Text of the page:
The UConn teams you were a member of played a key role in helping to increase the popularity of women’s basketball—how do you assess your role in all that?
I certainly take a lot of pride in having a role in the growth of the game. I think our team back in ’95 definitely played a part, maybe just a small part, in bringing recognition to women’s basketball on a national level. I know I was part of that and I’m proud of it, but I also think it’s my responsibility now as a veteran coach who’s very involved in women’s basketball to make sure that I’m helping us to grow the game and get visibility, and to do what I can to do things the right way—coach with integrity, and to make that it’s just not like ‘Oh, I was a player who brought attention to women’s basketball.’ Hopefully, I can continue to do the same thing as a coach.

Do you think it sounds a little odd to refer to yourself as ‘a veteran coach’?
A little bit, but I’m in my thirteenth season, so at some point you kind of figure that you’ve been doing it a lot longer than a lot of people. I stay pretty involved—I’m on the coach’s association board and have been  involved with U.S.A. Basketball, so there are a lot of different ways that I hope I’m making an impact in a positive way.

What’s the toughest thing for you to get your players to do or understand?
Uh . . . honestly, I think it’s just teaching them to have a really good feel for the game. So many kids come out of high school, and they may know how to shoot or dribble, or maybe they’re athletic and they can defend, but they don’t really know how to play. You know, the timing of cuts, where the ball is supposed to be, how to read defenses. I challenge them to watch basketball as much as they can. I watch a lot of film with them because I just think it’s hard for kids to have a good feel for when to deliver a pass and when to make an attacking play, and how to be good at all the nuances of the game.

Four other players plus yourself to fill out your dream women’s basketball team?
The first player I would draft would be Jamelle Elliott, definitely. And then I’d probably have to go with ... I don’t know, it’d be tough. I’d have to say maybe Tina Charles. Then it’d be good to have Diana [Taurasi] on my team so I could get a lot of assists. After that, who’s going to be my other guy? I don’t know. I’ve had some great teammates. I’d have to throw Rebecca [Lobo] in the mix there—this is back when she used to know how to play, she doesn’t play any more. I’ve always liked the way that Tamika Catchings plays and her intensity, but it’d be tough to take a Tennessee player—if she wore any orange, she’d be in trouble. I’ve always loved Maya [Moore]—in this era, she’s probably my favorite player, and maybe of all-time at UConn since I’ve left because of who she is and what she stands for. It’d be hard for me not to draft her.

Do you watch much basketball outside of breaking down film for games?
No, that’s all I do. I watch basketball all I can. I just think if you’re in the business and you’re not watching just to learn and see how people are doing things or to learn from people’s mistakes, you’re crazy. So I watch it. I know there are a couple of games on tonight and I’ll watch both those games, and then they usually have a weekly Monday night game on ESPN, and I have satellite at work so I can watch games that are on around the country. I watch men’s basketball, I watch NBA . . . I’m a junkie. My husband and I have it on all the time. It never really ends—in the summertime, it gets a little slower because the WNBA games aren’t on as much, but we watch it all the time.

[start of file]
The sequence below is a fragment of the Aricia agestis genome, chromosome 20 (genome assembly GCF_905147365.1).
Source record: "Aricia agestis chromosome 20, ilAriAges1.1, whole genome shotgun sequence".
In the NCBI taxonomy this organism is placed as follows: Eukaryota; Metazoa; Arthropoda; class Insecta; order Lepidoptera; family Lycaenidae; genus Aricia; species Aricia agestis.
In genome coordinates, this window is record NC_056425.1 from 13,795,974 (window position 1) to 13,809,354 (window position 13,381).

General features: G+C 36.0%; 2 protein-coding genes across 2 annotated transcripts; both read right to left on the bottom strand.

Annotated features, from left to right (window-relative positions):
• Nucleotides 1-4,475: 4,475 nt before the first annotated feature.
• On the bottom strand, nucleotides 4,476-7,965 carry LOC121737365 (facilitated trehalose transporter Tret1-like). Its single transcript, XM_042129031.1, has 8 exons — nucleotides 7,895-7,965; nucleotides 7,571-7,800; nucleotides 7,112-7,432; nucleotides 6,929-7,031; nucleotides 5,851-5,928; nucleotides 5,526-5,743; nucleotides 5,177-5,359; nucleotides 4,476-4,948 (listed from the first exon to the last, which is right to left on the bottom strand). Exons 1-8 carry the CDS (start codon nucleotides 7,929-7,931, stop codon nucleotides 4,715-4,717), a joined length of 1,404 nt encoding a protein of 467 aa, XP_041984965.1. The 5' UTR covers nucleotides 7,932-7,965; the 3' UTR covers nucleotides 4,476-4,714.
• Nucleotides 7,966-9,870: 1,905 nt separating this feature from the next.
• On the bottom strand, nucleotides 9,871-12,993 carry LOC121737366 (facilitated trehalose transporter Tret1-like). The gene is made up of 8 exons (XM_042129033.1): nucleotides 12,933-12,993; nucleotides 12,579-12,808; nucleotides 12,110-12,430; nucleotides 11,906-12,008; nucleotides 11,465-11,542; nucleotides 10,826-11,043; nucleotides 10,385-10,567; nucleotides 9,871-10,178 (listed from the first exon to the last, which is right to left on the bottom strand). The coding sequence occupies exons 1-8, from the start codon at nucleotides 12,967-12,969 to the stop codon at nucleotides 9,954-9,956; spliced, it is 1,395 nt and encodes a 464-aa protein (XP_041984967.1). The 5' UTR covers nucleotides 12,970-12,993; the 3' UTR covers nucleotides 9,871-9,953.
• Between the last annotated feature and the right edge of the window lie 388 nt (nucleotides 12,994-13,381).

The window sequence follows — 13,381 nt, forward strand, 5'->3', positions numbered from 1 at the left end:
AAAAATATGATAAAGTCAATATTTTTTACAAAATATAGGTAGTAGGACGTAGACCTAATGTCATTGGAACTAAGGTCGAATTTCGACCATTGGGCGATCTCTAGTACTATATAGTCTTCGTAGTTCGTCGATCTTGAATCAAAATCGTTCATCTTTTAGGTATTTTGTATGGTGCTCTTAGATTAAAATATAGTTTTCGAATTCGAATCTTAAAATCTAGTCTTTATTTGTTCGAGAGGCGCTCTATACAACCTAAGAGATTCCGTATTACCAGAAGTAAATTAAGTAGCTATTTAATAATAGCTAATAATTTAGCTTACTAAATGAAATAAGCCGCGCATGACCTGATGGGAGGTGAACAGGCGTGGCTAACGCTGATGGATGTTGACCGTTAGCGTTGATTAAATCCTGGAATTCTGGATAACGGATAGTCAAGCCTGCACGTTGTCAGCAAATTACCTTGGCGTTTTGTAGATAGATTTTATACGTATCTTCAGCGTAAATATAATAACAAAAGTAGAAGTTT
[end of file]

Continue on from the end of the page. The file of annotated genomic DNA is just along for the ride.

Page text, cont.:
What’s your take on the NBA lockout?
I think it’s a shame. I haven’t really been following it too closely so I don’t really know the details. I just remember playing in the WNBA and making $30,000 and thinking that it was a lot, like, ‘I get paid to play basketball for four months?’ It’s not even a fraction of what these guys are arguing over, so I think it’s a shame. And it’s not helped by the fact that we’re all willing to go out and pay hundreds of dollars for professional sports tickets for baseball, football and basketball. That’s why these athletes get paid so much. I’m disappointed mostly because my son is 6 and he really started to get into the Celtics last year and he was really excited about following them and going up to a game this season. If they have a permanent lockout, that’ll be the thing that really disappoints me, that I won’t get a chance to take him to a game.

Do your kids play?
For their age, yeah. They’re pretty young. I have a little hoop for them at work that I bought so that they can come and shoot hoops when we have practice.

What are your expectations for the upcoming season?
We have same the expectation every year: We want to win our league and we want to get to the NCAA tournament. Our program is now at the point where just making the NCAA tournament isn't enough for us any more. Preparing ourselves early to make the NCAA tournament, and then win in it. So I don’t have [a goal like] I need to be 25-4, but I want to use my non-conference schedule, which is very difficult, to prepare, to get better, to win our conference and be ready to get a good seed and win in the NCAA tournament. It’d be crazy if there was a day where I said, ‘I hope we finish second or third.’ I’ll never say that.

Best piece of advice you’ve ever gotten?
I don’t if I know the best piece of advice I’ve ever gotten. Playing point guard, you obviously have to be a good leader, and the advice that I got in college from Geno—he talked to me a lot about getting to know my teammates and having a relationship with them to where that not only do they trust me but I have the ability to say whatever I need to say to them and they’ll respond. It obviously helped me in college as a starting freshman point guard going up through my whole career, but I think it’s helped me even more in coaching that I understand that the relationships I build, starting from that recruiting process up until when they leave here, is what makes these kids really want to play hard for me. And that’s what leadership is about—finding a way to motivate, and I think that piece of advice has taken me pretty far in my career.
 

Final Say: Jennifer Rizzotti